Youth, Language, and Identity. Portraits of Students from English-Speaking High Schools in the Montreal Area

Youth, Language, and Identity. Portraits of Students from English-Speaking High Schools in the Montreal Area

Youth, Language, and Identity. Portraits of Students from English-Speaking High Schools in the Montreal Area

Youth, Language, and Identity. Portraits of Students from English-Speaking High Schools in the Montreal Areas

| Ajouter

Référence bibliographique [10265]

Gérin-Lajoie, Diane. 2011. Youth, Language, and Identity. Portraits of Students from English-Speaking High Schools in the Montreal Area. Toronto: Canadian Scholars’ Press Inc.

Fiche synthèse

1. Objectifs


Intentions :
«The objective of the study was to examine the process of identity construction in these youth [English speaking youth living in Montreal]; currently, little is known about their rapport to identity, language, and culture.» (p. 4)

Questions/Hypothèses :
«Was the rapport to identity among youth in English-language schools much different from what I had found in Ontario among youth attending French-language schools? […] What kind of rapport to identity do these young people develop? Do they perceive themselves as having an Anglophone identity, a Francophone identity, a bilingual identity, etc.?» (p. 3)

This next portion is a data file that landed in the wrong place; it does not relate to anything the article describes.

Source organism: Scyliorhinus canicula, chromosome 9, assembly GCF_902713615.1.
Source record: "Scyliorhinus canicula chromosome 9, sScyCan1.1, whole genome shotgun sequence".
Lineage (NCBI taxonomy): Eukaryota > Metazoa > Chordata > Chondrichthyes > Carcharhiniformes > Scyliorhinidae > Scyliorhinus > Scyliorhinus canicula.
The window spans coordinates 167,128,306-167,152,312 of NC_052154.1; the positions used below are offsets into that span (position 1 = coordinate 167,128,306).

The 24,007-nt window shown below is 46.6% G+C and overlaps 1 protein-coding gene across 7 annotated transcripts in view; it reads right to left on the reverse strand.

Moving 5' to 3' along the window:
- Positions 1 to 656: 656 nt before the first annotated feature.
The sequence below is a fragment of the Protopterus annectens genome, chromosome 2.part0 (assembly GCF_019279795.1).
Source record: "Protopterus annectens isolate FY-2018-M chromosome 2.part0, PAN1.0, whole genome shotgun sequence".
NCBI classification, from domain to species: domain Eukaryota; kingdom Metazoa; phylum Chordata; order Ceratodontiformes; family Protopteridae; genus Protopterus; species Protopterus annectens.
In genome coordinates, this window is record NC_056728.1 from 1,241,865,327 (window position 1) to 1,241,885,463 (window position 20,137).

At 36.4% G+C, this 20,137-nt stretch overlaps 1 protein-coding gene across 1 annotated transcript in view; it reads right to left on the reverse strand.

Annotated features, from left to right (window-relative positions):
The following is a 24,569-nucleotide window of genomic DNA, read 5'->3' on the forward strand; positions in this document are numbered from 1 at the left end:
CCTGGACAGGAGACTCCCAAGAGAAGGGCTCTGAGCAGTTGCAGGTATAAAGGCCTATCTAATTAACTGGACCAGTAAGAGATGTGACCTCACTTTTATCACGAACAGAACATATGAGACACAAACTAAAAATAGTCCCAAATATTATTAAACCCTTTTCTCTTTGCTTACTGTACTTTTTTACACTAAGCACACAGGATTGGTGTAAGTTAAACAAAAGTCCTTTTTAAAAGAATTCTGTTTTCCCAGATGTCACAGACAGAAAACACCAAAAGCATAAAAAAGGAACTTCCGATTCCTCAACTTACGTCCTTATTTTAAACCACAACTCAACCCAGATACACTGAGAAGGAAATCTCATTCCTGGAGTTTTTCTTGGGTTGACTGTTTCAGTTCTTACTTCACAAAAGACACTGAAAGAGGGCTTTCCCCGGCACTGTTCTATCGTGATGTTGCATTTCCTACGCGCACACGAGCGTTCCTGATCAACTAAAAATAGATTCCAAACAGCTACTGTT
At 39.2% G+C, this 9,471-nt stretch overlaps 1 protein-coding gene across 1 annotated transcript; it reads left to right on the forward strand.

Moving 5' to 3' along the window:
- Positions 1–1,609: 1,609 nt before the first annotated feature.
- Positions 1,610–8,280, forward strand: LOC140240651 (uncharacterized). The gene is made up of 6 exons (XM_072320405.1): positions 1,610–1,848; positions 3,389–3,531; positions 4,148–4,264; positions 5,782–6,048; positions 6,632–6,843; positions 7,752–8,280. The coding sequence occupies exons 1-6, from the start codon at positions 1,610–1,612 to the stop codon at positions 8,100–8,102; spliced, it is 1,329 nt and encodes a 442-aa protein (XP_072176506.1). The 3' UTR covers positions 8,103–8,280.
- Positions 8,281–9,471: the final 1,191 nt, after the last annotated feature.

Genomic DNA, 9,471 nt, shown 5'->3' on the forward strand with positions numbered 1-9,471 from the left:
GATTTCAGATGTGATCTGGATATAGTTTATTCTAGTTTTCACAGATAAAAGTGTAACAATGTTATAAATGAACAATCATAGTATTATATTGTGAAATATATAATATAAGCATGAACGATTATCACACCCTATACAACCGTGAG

2. Méthode


Échantillon/Matériau :
«The study was conducted in two different English-language school boards in the Montreal area.» (p. 8). In the first school, there were 545 students and in the second one, there were 713 students. Of all those students who answered the questionnaires, a subset of 115 got interviewed.

Instruments :
- Questionnaires
- Guide d’entretien semi-directif

Type de traitement des données :
Analyse de contenu
Analyse statistique

3. Résumé


According to the author, «[t]he analysis draws on the notion that one’s sense of belonging to a specific ethnic group is shaped and influenced by one’s social relations. Social practices are established largely through communication. Consequently, language plays a central role in one’s process of identity construction. The students who participated in this study established social practices predominantly in the family, at school, and among friends, three social milieux that have become less and less homogeneous linguistically and culturally, and in which youth are increasingly claiming a bilingual identity for themselves. The process of identity construction was examined within each of these three spheres, which are powerful sites for the reproduction of minority language and culture.» (p. 4)